Reinventing Watergate

  • Pin It
WASHINGTON -- Who would have thought after all these years that the Republicans would turn to Richard Nixon for political advantage?

That's what GOP congressmen appear to be doing in their current effort to equate the Obama administration's IRS scandal with the vindictive behavior of our most disgraced president four decades ago.

In the poisonous political atmosphere of the Watergate affair, minimized then by the Republicans as a "third-rate burglary" of the Democratic National Committee headquarters, Nixon took specific aim at critics in the news media and politics who dared to question his activities and politics.

He had underlings draw up an "enemies list" that included about 60 reporters and commentators to be cold-shouldered by his administration or worse, including what turned out to be some retaliatory audits by the IRS of their income-tax returns.

As a reporter covering Nixon in those days, I was disappointed not to have been honored by inclusion on the list that came to public light. Nevertheless, when I wrote a somewhat critical book about Nixon's political resurrection in 1968, I was audited for the first time, for reasons the IRS was unable adequately to explain.

One of my best sources for the book in the Nixon administration, based in Europe, got a call from the White House after I mentioned his name in a television interview, ordering him not to speak with me again. Nothing damaging was found in my tax return, but I was obliged to spend days gathering supporting evidence in support of its contents.

The incident came back to mind the other day in the context of the latest IRS scandal. The chairman of a House Appropriations Committee, Rep. Hal Rogers, Republican of Kentucky, made mention in a hearing of an "enemies list out of the White House ... that rivals that of another president some time ago."

Rogers said the IRS examiners were "engaged in shutting down or trying to shut down the conservative political viewpoint across the country," referring to the targeting of the IRS office in Cincinnati of tea party and other groups seeking tax-exemption status as social-welfare providers.

In doing so, Rogers was taking a giant leap from that regional office into the White House while offering no evidence of presidential involvement, which the IRS inspector general testified he did not find. The allegation was a far cry from Nixon's personal fingering of critics he didn't like and sought retribution against.

Other leading congressional Republicans -- most notably House Oversight Committee Chairman Darrell Issa of California, the party's point man in focusing attention on the Obama administration's failure to respond to last year's terrorist attack on the U.S. station in Benghazi -- have been quick to make the purported link to the Watergate era.

On CNN, Issa called the White House press secretary "a paid liar" for denying White House involvement in the targeting of conservative applicants for the tax exemption. He called it "a problem that was coordinated in all likelihood right out of Washington headquarters" and vowed "we're getting to proving it."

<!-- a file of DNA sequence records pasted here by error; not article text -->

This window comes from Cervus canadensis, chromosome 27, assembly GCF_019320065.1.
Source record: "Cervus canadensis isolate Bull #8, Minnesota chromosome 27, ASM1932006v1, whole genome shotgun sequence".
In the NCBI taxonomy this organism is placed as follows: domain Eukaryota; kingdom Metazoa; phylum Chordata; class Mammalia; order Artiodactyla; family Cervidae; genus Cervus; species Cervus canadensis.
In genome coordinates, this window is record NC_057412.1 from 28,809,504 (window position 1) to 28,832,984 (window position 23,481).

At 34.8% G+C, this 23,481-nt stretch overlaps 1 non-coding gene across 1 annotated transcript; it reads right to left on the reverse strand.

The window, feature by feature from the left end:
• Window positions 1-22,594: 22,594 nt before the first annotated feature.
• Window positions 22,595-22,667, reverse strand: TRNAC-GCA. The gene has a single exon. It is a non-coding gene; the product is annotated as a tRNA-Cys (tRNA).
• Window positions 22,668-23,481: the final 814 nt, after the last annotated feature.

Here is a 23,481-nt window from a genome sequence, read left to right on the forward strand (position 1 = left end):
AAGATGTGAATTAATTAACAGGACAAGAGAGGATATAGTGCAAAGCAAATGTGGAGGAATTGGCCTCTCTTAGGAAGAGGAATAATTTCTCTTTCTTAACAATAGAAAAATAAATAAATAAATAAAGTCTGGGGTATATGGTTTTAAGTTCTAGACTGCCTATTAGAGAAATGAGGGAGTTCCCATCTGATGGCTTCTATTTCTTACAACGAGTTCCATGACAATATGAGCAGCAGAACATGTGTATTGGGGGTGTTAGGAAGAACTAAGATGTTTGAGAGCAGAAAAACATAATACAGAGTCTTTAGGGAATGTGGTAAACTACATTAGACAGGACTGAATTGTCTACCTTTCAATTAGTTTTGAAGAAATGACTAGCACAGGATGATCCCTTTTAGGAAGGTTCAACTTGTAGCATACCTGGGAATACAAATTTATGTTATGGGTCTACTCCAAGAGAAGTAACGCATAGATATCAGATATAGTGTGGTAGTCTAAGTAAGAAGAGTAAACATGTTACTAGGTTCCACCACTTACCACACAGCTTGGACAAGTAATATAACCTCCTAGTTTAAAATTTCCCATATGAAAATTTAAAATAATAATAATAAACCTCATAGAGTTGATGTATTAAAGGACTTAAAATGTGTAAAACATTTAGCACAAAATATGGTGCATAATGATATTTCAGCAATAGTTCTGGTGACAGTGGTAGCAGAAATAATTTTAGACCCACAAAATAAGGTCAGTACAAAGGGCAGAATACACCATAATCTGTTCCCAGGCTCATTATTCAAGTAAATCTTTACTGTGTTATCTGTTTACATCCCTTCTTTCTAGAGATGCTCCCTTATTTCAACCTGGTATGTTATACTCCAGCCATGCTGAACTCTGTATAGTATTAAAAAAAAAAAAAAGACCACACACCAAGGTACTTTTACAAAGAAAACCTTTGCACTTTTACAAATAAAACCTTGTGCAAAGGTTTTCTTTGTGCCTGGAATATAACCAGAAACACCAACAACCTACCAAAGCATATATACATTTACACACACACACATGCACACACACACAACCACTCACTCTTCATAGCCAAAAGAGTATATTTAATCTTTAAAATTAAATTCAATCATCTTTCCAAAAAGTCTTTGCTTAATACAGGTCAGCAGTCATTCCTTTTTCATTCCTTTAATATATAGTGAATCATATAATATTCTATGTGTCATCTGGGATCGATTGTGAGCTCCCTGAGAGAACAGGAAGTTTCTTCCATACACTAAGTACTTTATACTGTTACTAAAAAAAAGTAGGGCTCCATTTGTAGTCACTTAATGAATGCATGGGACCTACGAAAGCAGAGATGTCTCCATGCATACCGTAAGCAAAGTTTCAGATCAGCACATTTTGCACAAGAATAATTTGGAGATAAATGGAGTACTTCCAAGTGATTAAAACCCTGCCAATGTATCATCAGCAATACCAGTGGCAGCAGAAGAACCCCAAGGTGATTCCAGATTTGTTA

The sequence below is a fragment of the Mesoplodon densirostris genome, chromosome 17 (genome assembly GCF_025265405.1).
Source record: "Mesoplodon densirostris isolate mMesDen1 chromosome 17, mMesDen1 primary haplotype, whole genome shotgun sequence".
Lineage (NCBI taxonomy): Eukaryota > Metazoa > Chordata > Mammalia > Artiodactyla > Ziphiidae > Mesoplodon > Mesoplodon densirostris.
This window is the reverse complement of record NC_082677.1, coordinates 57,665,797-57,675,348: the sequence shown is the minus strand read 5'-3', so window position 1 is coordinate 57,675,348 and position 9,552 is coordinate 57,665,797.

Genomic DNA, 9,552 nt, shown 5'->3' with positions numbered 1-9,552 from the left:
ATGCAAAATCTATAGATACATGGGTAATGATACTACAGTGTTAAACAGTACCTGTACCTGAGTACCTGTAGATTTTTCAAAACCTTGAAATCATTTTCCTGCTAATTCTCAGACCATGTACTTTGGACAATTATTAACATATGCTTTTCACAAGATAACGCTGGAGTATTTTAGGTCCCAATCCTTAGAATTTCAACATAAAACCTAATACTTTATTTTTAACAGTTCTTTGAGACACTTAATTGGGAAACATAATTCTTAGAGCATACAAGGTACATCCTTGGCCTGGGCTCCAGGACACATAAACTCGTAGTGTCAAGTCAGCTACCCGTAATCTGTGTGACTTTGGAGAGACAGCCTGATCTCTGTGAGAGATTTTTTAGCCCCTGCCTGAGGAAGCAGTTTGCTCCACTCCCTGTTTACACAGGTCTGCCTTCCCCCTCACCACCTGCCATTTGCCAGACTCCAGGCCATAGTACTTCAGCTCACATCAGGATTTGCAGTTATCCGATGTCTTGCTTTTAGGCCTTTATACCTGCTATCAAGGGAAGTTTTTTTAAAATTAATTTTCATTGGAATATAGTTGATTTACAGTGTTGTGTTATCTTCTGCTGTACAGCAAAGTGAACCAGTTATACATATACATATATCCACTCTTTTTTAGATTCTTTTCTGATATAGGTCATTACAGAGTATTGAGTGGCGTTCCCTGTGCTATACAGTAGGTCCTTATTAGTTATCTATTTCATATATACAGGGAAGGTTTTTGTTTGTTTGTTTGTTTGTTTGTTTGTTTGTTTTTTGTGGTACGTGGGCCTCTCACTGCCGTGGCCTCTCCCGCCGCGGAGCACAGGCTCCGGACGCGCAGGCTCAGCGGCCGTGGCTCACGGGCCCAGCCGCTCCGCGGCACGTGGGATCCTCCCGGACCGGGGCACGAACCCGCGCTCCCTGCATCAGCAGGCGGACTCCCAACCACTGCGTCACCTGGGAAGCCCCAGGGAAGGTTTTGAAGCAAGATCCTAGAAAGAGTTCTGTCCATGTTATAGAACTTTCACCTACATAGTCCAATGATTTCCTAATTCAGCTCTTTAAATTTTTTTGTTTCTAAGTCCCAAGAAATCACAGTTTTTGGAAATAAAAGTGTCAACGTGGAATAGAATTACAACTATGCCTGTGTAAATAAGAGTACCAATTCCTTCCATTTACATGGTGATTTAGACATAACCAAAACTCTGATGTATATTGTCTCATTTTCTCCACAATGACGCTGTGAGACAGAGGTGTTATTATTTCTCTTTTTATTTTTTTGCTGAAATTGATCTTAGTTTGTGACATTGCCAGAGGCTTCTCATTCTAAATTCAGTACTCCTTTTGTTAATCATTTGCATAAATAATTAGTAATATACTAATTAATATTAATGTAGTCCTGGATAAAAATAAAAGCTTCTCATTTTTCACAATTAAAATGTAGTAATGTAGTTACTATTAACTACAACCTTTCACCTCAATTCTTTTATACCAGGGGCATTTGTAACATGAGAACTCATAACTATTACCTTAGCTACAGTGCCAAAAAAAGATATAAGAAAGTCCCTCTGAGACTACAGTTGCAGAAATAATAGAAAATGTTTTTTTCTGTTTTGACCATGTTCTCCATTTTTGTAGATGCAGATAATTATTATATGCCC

Without putting too fine a point on the promise, Issa's semi-certitude seems to echo the late Sen. Joe McCarthy's assurance that he had papers proving there were 205 communists in the President Dwight D. Eisenhower's State Department, without a shred of evidence offered by the accuser. If there's a White House link, let's see if before insisting it's there.

The revelation of the inappropriate targeting of conservative groups came, notably, from the head of the screening office within the IRS, who subsequently has invoked her Fifth Amendment protection against self-incrimination, and she has been suspended.

In any event, to equate the tea party and other right-leaning organizations singled out by the IRS review with Nixon's enemies list of specific critics who got under his skin for what they wrote in newspapers or said on the air is a yawning stretch. The implication is we're dealing with another White House cover-up that, in John Dean's memorable phrase, could be a cancer growing on the presidency.

What will be next from these hunters for deep Oval Office conspiracy? Will there be more cries for impeachment, to rescue a Republican Party that has a glaring leadership problem of its own?

(Jules Witcover's latest book is Joe Biden: A Life of Trial and Redemption" (William Morrow). You can respond to this column at juleswitcover@comcast.net.)

  • Pin It

Editorial Poll


THE EDITORIAL BOARD


Andy Green, the opinion editor, has taken the "know a little bit about everything" approach in his time at The Sun. He was the city/state editor before coming to the editorial board, and prior to that he covered the State House and Baltimore County government.

Tricia Bishop, the deputy editorial page editor, was a reporter in the business and metro sections covering biotechnology, education and city and federal courts prior to joining the board.

Peter Jensen, former State House reporter and features writer, takes the lead on state government, transportation issues and the environment; he is the board's resident funny man and capital schmooze.

Glenn McNatt, who returned to editorial writing after serving as the newspaper's art critic, keeps an eye on the arts, culture, politics and the law for the editorial board.

Chancellor Hrabowski? [Poll]

Should UMBC President Freeman A. Hrabowski III, who has said he's not interested in becoming the state university system's chancellor, reconsider?

  • Yes
  • No
  • Not sure

PHOTO GALLERIES